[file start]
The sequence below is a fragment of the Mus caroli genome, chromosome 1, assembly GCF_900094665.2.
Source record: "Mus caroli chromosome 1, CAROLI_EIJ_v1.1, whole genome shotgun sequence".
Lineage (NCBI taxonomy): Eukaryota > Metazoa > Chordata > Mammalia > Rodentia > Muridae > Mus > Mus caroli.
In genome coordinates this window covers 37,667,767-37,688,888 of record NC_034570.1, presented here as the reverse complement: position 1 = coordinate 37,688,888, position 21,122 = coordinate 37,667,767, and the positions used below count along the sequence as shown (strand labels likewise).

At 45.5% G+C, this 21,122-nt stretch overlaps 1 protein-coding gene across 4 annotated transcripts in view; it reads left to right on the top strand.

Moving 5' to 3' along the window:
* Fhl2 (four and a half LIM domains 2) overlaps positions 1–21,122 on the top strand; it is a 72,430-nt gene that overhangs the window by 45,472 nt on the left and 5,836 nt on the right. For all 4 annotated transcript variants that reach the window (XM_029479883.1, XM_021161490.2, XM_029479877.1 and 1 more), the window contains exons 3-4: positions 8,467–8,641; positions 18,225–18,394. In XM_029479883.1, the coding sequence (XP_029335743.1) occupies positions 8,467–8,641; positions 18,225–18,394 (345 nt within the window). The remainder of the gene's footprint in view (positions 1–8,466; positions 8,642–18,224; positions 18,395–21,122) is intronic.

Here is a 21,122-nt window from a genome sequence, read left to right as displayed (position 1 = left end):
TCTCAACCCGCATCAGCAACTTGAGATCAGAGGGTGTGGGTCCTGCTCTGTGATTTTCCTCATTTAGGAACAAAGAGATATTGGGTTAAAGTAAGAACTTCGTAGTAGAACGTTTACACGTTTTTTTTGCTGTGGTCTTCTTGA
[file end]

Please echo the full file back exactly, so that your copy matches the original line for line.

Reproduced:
The sequence below is a fragment of the Mus caroli genome, chromosome 1, assembly GCF_900094665.2.
Source record: "Mus caroli chromosome 1, CAROLI_EIJ_v1.1, whole genome shotgun sequence".
Lineage (NCBI taxonomy): Eukaryota > Metazoa > Chordata > Mammalia > Rodentia > Muridae > Mus > Mus caroli.
In genome coordinates this window covers 37,667,767-37,688,888 of record NC_034570.1, presented here as the reverse complement: position 1 = coordinate 37,688,888, position 21,122 = coordinate 37,667,767, and the positions used below count along the sequence as shown (strand labels likewise).

At 45.5% G+C, this 21,122-nt stretch overlaps 1 protein-coding gene across 4 annotated transcripts in view; it reads left to right on the top strand.

Moving 5' to 3' along the window:
* Fhl2 (four and a half LIM domains 2) overlaps positions 1–21,122 on the top strand; it is a 72,430-nt gene that overhangs the window by 45,472 nt on the left and 5,836 nt on the right. For all 4 annotated transcript variants that reach the window (XM_029479883.1, XM_021161490.2, XM_029479877.1 and 1 more), the window contains exons 3-4: positions 8,467–8,641; positions 18,225–18,394. In XM_029479883.1, the coding sequence (XP_029335743.1) occupies positions 8,467–8,641; positions 18,225–18,394 (345 nt within the window). The remainder of the gene's footprint in view (positions 1–8,466; positions 8,642–18,224; positions 18,395–21,122) is intronic.

Here is a 21,122-nt window from a genome sequence, read left to right as displayed (position 1 = left end):
TCTCAACCCGCATCAGCAACTTGAGATCAGAGGGTGTGGGTCCTGCTCTGTGATTTTCCTCATTTAGGAACAAAGAGATATTGGGTTAAAGTAAGAACTTCGTAGTAGAACGTTTACACGTTTTTTTTGCTGTGGTCTTCTTGA